Prior to this date, all members are encouraged to read the proposed document and
are welcome to make suggestions and comments to the committee so that any concerns can be addressed before the AGM.
The Proposed New Constitution is available (with additions highlighted) for comparison with our Existing Constitution on our website
Comments should be sent to

A Photoshop Workflow

In response to several requests for more technical information to be provided as part of Canberra Photographic Society activities, we have started a new technical session to be conducted at the start of each Workshop evening. Members will take it in turns to spend 15-20 minutes talking about a technical aspect of photography or image processing. I kicked off the series with a demonstration of a workflow (using Bridge and Photoshop) that I used to process one of my images from Bermagui.

I chose this image because it has some short-comings and I wanted to demonstrate how I could overcome some of these with processing. Obviously it is not possible, nor desirable, to “fix” bad images with processing, but I wanted to illustrate a couple of points. I find the image inherently amusing but the background is a bit distracting as it has a lot of color, structure and light areas. Also, there is a pelican in the foreground that could be seen as a distraction, so I am going to demonstrate how to “clone it out.” I want to draw attention to the main subject – namely the fish in the pelican’s beak.

Below is the original raw file that has been opened in Bridge. I have made some adjustments to the exposure and reduced the contrast. In Bridge I almost always go into the Lens Corrections tab (6th from left) and enable lens profile corrections (in the profile sub-tab) and tick remove chromatic aberration (in the color sub-tab). Most of the other adjustments (such as noise removal) I leave on the default values. 01_Pelican_Raw

Once I am happy with the raw processing in Bridge I click on the “Open Image” button at the bottom and this opens the image in Photoshop. 03_pelican_photoshop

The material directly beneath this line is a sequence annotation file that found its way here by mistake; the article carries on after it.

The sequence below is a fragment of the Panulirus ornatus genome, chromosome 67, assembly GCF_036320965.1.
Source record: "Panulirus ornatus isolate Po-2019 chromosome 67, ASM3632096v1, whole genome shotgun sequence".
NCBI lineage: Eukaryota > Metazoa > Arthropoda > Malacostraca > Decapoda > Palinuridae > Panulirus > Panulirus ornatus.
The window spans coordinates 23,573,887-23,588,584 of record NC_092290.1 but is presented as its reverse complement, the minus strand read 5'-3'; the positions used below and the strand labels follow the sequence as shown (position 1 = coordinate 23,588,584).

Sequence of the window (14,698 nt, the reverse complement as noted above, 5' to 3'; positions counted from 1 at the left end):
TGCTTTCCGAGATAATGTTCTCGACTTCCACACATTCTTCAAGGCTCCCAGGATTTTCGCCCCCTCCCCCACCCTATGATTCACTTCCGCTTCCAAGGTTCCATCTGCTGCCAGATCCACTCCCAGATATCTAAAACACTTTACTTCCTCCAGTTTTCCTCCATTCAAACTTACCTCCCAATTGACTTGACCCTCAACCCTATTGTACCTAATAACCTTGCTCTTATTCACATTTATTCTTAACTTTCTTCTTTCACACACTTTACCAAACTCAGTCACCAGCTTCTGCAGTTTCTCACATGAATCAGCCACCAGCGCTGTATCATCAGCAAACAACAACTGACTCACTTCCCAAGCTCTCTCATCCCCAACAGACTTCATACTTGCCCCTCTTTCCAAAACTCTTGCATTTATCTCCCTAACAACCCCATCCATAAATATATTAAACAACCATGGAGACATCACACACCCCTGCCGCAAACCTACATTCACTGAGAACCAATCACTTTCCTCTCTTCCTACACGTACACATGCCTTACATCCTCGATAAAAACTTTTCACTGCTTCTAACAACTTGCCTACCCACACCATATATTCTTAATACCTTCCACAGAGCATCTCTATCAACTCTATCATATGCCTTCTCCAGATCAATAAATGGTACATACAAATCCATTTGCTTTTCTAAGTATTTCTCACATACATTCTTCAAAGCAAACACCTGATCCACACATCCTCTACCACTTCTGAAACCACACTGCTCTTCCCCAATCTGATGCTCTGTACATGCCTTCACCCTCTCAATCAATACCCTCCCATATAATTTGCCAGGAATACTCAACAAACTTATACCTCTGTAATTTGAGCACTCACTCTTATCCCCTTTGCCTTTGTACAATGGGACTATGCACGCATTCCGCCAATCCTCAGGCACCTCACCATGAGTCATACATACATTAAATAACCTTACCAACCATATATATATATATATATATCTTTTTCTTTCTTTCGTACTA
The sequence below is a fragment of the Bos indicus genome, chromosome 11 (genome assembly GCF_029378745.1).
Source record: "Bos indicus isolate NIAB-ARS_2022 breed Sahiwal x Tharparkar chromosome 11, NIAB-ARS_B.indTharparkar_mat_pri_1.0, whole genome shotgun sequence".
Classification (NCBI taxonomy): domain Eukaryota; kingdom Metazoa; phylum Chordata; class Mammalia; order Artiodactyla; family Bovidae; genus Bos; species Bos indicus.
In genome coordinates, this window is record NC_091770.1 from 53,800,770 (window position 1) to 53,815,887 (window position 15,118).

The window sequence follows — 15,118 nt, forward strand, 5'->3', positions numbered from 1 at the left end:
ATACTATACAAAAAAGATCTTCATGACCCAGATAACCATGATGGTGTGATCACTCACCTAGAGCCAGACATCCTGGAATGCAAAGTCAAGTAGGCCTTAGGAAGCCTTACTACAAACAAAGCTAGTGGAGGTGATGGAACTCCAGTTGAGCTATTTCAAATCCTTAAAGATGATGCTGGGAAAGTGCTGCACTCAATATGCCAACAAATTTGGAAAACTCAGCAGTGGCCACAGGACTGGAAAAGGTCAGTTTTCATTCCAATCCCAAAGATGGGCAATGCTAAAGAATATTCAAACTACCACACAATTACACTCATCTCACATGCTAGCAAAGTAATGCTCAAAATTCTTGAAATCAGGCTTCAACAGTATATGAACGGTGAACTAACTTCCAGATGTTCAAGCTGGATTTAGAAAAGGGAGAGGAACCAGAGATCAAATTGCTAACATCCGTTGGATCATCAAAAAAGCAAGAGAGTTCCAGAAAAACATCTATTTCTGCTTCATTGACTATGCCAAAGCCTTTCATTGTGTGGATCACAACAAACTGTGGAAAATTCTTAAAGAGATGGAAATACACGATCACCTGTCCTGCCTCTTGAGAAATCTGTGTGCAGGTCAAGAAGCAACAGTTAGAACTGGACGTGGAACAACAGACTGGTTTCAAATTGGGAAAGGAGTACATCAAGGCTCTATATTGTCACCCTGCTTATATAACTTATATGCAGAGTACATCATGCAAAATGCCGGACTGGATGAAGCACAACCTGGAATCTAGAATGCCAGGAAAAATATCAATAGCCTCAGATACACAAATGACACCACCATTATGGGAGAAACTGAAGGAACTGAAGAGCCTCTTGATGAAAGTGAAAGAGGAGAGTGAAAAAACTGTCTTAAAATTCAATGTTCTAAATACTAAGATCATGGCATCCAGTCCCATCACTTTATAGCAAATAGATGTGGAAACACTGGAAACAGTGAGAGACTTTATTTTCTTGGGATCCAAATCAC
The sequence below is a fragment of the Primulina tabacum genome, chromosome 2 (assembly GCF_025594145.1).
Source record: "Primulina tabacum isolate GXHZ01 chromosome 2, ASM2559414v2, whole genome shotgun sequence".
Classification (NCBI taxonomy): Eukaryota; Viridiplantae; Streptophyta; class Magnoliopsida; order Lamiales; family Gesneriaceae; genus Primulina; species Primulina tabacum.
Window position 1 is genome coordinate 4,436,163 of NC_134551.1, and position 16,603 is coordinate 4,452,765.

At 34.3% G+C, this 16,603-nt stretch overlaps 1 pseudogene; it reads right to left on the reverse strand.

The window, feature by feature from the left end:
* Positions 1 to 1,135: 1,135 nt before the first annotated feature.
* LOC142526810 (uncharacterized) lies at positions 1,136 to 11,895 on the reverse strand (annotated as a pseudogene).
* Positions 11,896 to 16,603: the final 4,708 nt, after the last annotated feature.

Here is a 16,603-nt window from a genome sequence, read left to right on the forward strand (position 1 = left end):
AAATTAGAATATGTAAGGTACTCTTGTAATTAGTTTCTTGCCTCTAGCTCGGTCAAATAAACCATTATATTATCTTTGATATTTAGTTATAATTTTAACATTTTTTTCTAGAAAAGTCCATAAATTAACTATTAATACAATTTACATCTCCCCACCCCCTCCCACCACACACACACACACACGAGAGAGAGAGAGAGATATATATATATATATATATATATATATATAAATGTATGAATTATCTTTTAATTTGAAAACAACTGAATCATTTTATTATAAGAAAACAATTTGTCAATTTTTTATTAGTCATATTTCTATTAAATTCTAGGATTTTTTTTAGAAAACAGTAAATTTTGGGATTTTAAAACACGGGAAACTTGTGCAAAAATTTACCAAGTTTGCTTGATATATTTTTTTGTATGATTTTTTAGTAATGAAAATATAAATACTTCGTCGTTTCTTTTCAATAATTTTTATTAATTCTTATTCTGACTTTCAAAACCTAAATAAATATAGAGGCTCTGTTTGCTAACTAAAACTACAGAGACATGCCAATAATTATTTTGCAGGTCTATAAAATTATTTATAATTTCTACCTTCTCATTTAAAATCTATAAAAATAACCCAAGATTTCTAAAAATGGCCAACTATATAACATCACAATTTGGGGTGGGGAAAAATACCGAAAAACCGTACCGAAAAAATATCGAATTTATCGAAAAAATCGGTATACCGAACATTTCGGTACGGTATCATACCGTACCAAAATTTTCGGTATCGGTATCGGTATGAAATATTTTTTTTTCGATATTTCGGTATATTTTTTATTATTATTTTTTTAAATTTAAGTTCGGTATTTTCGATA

Above you can see what the base layer looks like without all the adjustment layers (only the bottom layer has an eye symbol to its left). To illustrate my workflow I am going to step through turning on each layer so you can see the effect that it has on the image.


The first layer (above) corrects the color balance. I used the color picker tool (a pencil with a plus sign) and select an area that should be white or neutral grey. I then use a curves layer and adjust each of the colors so that the values for red, green and blue are the same. If they are 255,255,255 then I have adjusted the spot (and the highlights) to white – if the value is less then the spot is grey and I have adjusted the high mid-tones. You can see that this adjustment has removed a magenta cast from the image.


In this layer (above) I have removed the pelican on the left. I used the lasso tool to draw a rough outline around it and then went to the Edit tab at the top of the page and select Fill then Content-Aware to give a rough fill. I then used the clone tool to tidy up the fill, making sure that there are no repeated structures evident. I also built up the tip of the remaining pelican’s wing.



I then have several curves layers where I have progressively darkened the background and lightened the birds. I do this in steps so it gives a more subtle result and I use a different mask for each layer. I use a soft brush to make my masks and usually feather each mask also.


You can see here (above) the mask that I used to darken the background while not changing the birds. You can visualise the mask by going to the channels tab and clicking on the bottom channel, which is usually the mask. Don’t forget to turn the mask channel off before returning to the layers menu (unless you want to see the mask to make fine adjustments to it).


In this layer (above) I am working to give more emphasis to the pelican beaks. I start by changing the color balance and shifting it slightly to the magenta and red (from cyan and green respectively). The rest of the image is masked out so the changes only apply to the beaks. I then apply a hue-saturation layer where I gently increase the saturation in the reds and magentas. I almost always make saturation adjustments selectively and usually avoid increasing the global saturation. I have a second saturation adjustment layer where I have reduced the saturation in the blue and cyan. This often corrects a consequence of darkening (particularly for skies) as Photoshop has the unfortunate tendency to make darkened skies too saturated. Here I am removing color from the water to bring emphasis back to the pelican beaks. Often removing saturation in some colors is a more effective way of emphasising the remaining colors than just increasing those colors’ saturation.


In the next few layers I have lightened the black feathers in the wings to bring some structure back there. I also have a few more layers to reduce the contrast in the water even further. I now want to add more contrast and emphasis to the plumage of the birds. Here I am using a technique for adding structure called HiRaLoam. This is basically a sharpening tool, so I need to work on committed pixels. Most of my layers so far (except for the cloning layer) have been adjustment layers that are basically a set of instructions that tell photoshop what to do with the information from the layers below. A useful shortcut that I use when I need a committed layer (a requirement for sharpening) is to hold down the Control-Shift-Alt-E keys simultaneously. You will see a lot of other ways of doing this, but I have found this to be the quickest and simplest.